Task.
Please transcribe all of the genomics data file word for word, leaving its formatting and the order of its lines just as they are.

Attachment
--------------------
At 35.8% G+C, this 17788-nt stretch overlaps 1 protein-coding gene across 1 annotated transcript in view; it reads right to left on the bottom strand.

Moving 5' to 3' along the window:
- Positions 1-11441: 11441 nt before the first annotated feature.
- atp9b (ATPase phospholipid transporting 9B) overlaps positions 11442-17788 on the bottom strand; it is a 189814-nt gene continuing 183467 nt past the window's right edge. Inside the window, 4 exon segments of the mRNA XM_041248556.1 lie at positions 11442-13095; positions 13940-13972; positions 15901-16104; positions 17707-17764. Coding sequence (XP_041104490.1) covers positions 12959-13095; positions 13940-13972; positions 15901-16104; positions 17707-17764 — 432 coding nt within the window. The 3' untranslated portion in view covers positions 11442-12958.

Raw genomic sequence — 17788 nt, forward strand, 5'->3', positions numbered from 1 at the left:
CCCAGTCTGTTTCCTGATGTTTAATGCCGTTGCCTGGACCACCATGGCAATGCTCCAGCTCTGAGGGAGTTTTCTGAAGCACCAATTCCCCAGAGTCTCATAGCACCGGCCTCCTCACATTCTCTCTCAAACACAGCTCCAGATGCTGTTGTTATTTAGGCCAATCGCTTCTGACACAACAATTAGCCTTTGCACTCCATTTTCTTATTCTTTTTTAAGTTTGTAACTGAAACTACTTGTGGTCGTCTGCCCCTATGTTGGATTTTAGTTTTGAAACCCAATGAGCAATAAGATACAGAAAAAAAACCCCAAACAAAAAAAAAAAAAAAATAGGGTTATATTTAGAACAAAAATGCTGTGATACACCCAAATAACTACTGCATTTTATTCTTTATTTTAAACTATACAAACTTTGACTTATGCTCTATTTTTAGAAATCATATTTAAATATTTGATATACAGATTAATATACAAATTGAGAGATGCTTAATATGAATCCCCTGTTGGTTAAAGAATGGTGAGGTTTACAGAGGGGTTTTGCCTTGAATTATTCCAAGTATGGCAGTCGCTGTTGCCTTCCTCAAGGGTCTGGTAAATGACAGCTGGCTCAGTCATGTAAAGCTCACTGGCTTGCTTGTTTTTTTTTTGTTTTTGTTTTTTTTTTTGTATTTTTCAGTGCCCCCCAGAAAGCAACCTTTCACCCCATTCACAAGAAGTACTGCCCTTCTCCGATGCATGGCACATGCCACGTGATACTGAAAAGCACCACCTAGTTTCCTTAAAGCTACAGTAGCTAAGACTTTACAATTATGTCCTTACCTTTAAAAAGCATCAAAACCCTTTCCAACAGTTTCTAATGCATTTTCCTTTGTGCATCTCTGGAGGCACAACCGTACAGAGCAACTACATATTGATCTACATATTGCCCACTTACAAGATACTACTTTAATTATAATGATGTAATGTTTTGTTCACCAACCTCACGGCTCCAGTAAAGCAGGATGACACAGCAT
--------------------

At 35.8% G+C, this 17788-nt stretch overlaps 1 protein-coding gene across 1 annotated transcript in view; it reads right to left on the bottom strand.

Moving 5' to 3' along the window:
- Positions 1-11441: 11441 nt before the first annotated feature.
- atp9b (ATPase phospholipid transporting 9B) overlaps positions 11442-17788 on the bottom strand; it is a 189814-nt gene continuing 183467 nt past the window's right edge. Inside the window, 4 exon segments of the mRNA XM_041248556.1 lie at positions 11442-13095; positions 13940-13972; positions 15901-16104; positions 17707-17764. Coding sequence (XP_041104490.1) covers positions 12959-13095; positions 13940-13972; positions 15901-16104; positions 17707-17764 — 432 coding nt within the window. The 3' untranslated portion in view covers positions 11442-12958.

Raw genomic sequence — 17788 nt, forward strand, 5'->3', positions numbered from 1 at the left:
CCCAGTCTGTTTCCTGATGTTTAATGCCGTTGCCTGGACCACCATGGCAATGCTCCAGCTCTGAGGGAGTTTTCTGAAGCACCAATTCCCCAGAGTCTCATAGCACCGGCCTCCTCACATTCTCTCTCAAACACAGCTCCAGATGCTGTTGTTATTTAGGCCAATCGCTTCTGACACAACAATTAGCCTTTGCACTCCATTTTCTTATTCTTTTTTAAGTTTGTAACTGAAACTACTTGTGGTCGTCTGCCCCTATGTTGGATTTTAGTTTTGAAACCCAATGAGCAATAAGATACAGAAAAAAAACCCCAAACAAAAAAAAAAAAAAAATAGGGTTATATTTAGAACAAAAATGCTGTGATACACCCAAATAACTACTGCATTTTATTCTTTATTTTAAACTATACAAACTTTGACTTATGCTCTATTTTTAGAAATCATATTTAAATATTTGATATACAGATTAATATACAAATTGAGAGATGCTTAATATGAATCCCCTGTTGGTTAAAGAATGGTGAGGTTTACAGAGGGGTTTTGCCTTGAATTATTCCAAGTATGGCAGTCGCTGTTGCCTTCCTCAAGGGTCTGGTAAATGACAGCTGGCTCAGTCATGTAAAGCTCACTGGCTTGCTTGTTTTTTTTTTGTTTTTGTTTTTTTTTTTGTATTTTTCAGTGCCCCCCAGAAAGCAACCTTTCACCCCATTCACAAGAAGTACTGCCCTTCTCCGATGCATGGCACATGCCACGTGATACTGAAAAGCACCACCTAGTTTCCTTAAAGCTACAGTAGCTAAGACTTTACAATTATGTCCTTACCTTTAAAAAGCATCAAAACCCTTTCCAACAGTTTCTAATGCATTTTCCTTTGTGCATCTCTGGAGGCACAACCGTACAGAGCAACTACATATTGATCTACATATTGCCCACTTACAAGATACTACTTTAATTATAATGATGTAATGTTTTGTTCACCAACCTCACGGCTCCAGTAAAGCAGGATGACACAGCAT